WHENEVER I feel like babbling about my favorite songs, I usually just write a Shuffle the Music post. This time I’m doing a different shtick: I am sharing some of the most beautiful rhetorical questions in English that I found in OPM lyrics.
A rhetorical question is a figure of speech that poses a question but does not demand an answer. “What’s in a name?” asks Juliet in Romeo & Juliet. “Could I be wearing any more clothes?” asks Chandler in Friends. Both characters ask a question not necessarily to get an answer but instead to make a point.
When I started writing this post, I hypothesized that some of the best OPM lyrics ever written are in the form of a question. I was right, although of course I didn’t actually use any quantitative method to rank every OPM song. So, in gist, the songs on this list are just some of my favorite questions in OPM. Feel free to recommend your own favorite questions in music — I am always open to discovering new bops, be it in English or Tagalog or otherwise.
? (Who Do You Think Of)
“? (Who Do You Think Of)” by Any Name’s Okay is a beautiful song about pining for someone. It poses other beautiful questions like, “who do the midnight stars remind you of?” and “what goes on in your chest / that weighs down on your breath?”
I didn’t know Up Dharma Down’s “Thinker” was a break-up song until I paid closer attention to the lyrics. Since then, the question “did I free your mind?” has hit me differently.
When I was writing this list, I debated between the lines “do you always go rogue…?” and “what’s the use in talking?” from the song “Talk” by Cheats. I decided on the former because it’s what I usually sing out loud whenever I’m alone and I feel like singing.
Seven Black Roses
I used to listen to Chicosci’s “Seven Black Roses” a lot when I was in high school. Listening to it now, I must say that the haters had a point: tunog-lata nga sila (haha). I still like the song though.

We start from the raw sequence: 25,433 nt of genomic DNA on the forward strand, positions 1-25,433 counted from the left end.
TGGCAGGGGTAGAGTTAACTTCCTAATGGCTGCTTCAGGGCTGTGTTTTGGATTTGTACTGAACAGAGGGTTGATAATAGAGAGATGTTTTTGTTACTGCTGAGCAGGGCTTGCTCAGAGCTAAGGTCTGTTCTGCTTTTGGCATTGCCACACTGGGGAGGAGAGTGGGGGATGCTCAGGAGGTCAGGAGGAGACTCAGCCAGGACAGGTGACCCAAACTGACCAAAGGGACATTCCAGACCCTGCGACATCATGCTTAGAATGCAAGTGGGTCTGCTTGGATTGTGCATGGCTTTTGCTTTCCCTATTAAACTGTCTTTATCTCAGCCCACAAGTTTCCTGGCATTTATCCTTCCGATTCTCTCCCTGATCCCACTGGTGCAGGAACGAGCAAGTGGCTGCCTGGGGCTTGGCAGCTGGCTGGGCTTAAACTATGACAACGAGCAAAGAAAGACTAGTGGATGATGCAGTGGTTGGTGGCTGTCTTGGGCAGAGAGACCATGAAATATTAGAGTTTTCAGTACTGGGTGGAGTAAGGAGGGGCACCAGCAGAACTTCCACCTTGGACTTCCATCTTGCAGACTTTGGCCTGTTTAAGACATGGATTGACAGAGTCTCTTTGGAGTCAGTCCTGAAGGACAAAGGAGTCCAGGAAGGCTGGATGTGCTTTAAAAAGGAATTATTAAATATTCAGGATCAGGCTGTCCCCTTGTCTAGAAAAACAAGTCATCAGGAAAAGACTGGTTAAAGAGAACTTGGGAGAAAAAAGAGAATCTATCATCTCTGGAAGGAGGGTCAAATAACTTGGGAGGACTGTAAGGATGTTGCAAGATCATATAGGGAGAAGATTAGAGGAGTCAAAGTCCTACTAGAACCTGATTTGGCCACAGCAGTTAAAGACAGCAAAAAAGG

Sugarfree’s “Fade Away” is about the inevitability of growing old. The entire song is beautifully written with lines like, “Do you recall / when Saturday mornings were meant for fun?” and “There goes your world on a train / you better catch it cause it’s making it’s last trip.” 😦
The line “is it a crime to be me?” from Banna Harbera’s “Always Clueless” is very maarte and highly philosophical and I very much love it. I love the entire Kept In Mind album, actually. I like all the songs and the lyrics — I like everything except the album art. Meh.
Fading to Black
The duo Ysanygo is relatively new on my radar and “Fading to Black” is one of the tracks that have stuck so far. The line “what can we do / to get our time back” may seem basic, but I swear the singer makes it sound so cool and sultry.
You’ve Made Me Stronger
Regine Velasquez’s “You’ve Made Me Stronger” is a song for those who have successfully picked themselves up after a bad break-up. I like how cheeky this opening line is. The undertone seems to be, ‘kala mo ‘di ko kayang mag-move on, ‘no? I love it.
Away From the Current
To be honest I don’t think I fully understand Keiko Necesario’s “Away From the Current.” I like the song and I’m sure it makes sense; maybe I just need to listen to it more until the bulb lights up or something.
Is This the Love that I Need?
What a time to be a band called Flu, ‘no? Their song “Is This the Love that I Need” reminds me of other similar-sounding songs, the titles of which escape me at the moment. This is a good song though. Good question, too.
If you’re into alt-pop, I bet you’d also like the band Sepia Times. “Breakfast” is a good starter song. The lyrics may be read as one lengthy existential musing, or it can also just be a simple song about eating breakfast. Good stuff.
All the Way
Hannah Pangilinan and Rico Blano collaborated on the track “All the Way” and, boy, ang ganda? There are no guitars, ‘no? And it’s mostly synths, too, isn’t it? Am I missing out on other Blanco gems like this? Ganda!
Next in Line
I will always remember After Image’s “Next in Line” — or the Stagecrew cover of it — as the theme song of the movie Jologs. I also still ask myself this “what has life to offer me” question even though I am already technically “old.”
Half-lit is BP Valenzuela’s side project and the song “backspace me” is like a slightly lo-fi BP song. It has BP’s signature lovelorn lyrics, which, for some reason, strongly resonate with me.